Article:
Feature: Young Berbers struggle to preserve identity in Tunisia

Source: Xinhua| 2018-12-30 05:12:32|Editor: Mu Xuequan
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TUNIS, Dec. 29 (Xinhua) -- A Berber man with a donkey was walking along the rocky path leading to the ksours, known as "castles of the desert" on hilltop, which overlooked the ancient Berber village of Chenini in Tataouine region of southern Tunisia.

"Berbers have lived in the Chenini mountainous cave houses since the 11th century," 27-year-old tour guide Boubaker Zayene said. "So the donkey is our Berber taxi, a typical local transportation."

"The ksours from the third to fifth layer on the mountain is already abandoned, because Berbers in Chenini now mainly live on growing olive and tourism," Zayen added.

"They still live in the traditional cave houses in the first and second layer of the mountain," according to the man.

Among the ksours on the mountain, where Berbers protected their stores of grain, salted meat, fish and olive oil in the past for centuries, foreign tourists now are taking photos and exploring history.

Indigenous to the North African region, Berbers are mainly found in Morocco, Algeria, Tunisia and Libya. As for Tunisia, most Berbers live in the southern mountainous part of the country, gradually welcoming more visitors.

After climbing a series of steep steps, a guesthouse with a set of cave suites converted from traditional Berber house in Chenini, enabled tourists to closely observe the Berber customs.

"Sleeping in the Berber troglodyte room, which remains 18 degrees Celsius all year round ... is quite an unique experience," said Emily Mirren, a tourist from Britain.

"I also enjoy the traditional cuisine," Mirren added.

Ahmed Saadi, 25-year-old manager of this guesthouse, said that "besides foreigners from all over the world ... people from northern Tunisia also come here for holidays."

Zayene said that there are only 86 families of 684 inhabitants still living in Chenini, as many families have left their original houses towards new towns and villages.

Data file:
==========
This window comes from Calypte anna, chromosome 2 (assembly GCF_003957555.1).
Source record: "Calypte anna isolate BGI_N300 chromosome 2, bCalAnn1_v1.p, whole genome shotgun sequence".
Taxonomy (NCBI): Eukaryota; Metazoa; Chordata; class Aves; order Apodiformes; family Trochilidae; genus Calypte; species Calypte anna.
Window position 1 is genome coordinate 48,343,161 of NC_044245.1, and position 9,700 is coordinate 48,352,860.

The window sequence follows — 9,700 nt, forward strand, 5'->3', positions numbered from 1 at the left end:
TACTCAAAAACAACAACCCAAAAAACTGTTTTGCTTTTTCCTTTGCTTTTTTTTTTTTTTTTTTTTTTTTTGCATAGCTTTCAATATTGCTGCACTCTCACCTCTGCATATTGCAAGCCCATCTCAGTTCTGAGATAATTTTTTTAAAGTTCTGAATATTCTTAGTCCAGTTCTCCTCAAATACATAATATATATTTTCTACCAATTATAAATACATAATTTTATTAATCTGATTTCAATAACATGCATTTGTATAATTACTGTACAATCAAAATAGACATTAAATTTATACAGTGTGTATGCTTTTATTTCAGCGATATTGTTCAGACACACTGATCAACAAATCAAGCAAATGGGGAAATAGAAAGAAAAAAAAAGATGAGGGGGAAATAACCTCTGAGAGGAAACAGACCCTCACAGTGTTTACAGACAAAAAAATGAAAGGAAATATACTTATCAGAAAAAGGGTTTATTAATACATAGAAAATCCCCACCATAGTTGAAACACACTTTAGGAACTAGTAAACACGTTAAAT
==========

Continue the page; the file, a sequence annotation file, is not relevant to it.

"Amazigh (Berber) cultural heritage is deeply rooted in the country. For example, three quarters of our dialect are based on Amazigh terms and our Tunisian cuisine is based on Amazigh dishes," said Tayeb Ouertani, an expert in traditional Tunisian heritage, who works in Tunisian Ministry of Education.

"Tunisian government should protect Amazigh language as a national heritage, because this oldest language found in Tunisia is shrinking now," Ouertani added.

"Before the 2011 uprising, there was a large number of tourists, but after that, few visitors came here," Saadi said.

According to Saadi, "the number of visitors has been gradually recovering since last year. However, I still feel unsure about the future of Berber village."

"As there is no job here, many young people have already moved out and the majority of the village are elderly people," the manager added.

Saadi's friend, 35-year-old local tour guide Hadi Aloui said that "If we also leave, who will protect our Berber history? There are some other Berber villages that have already disappeared."

Ouertani pointed out that the preservation of Berber history, customs and culture in Tunisia is the duty of every Tunisian citizen. Tunisia government should protect the Berber heritage, which will create opportunities for tourism.

According to Aloui, he would marry a Berber woman and raise children in Chenini to continue their culture.

"It's very hard to live here, but I won't go to other places. As long as we stick to our jobs here, tourists who come here will get chances to discover our culture," he said.

"I was born here. I love my hometown, and I'm proud of our history," said Saadi. "We need to protect our identity from disappearing."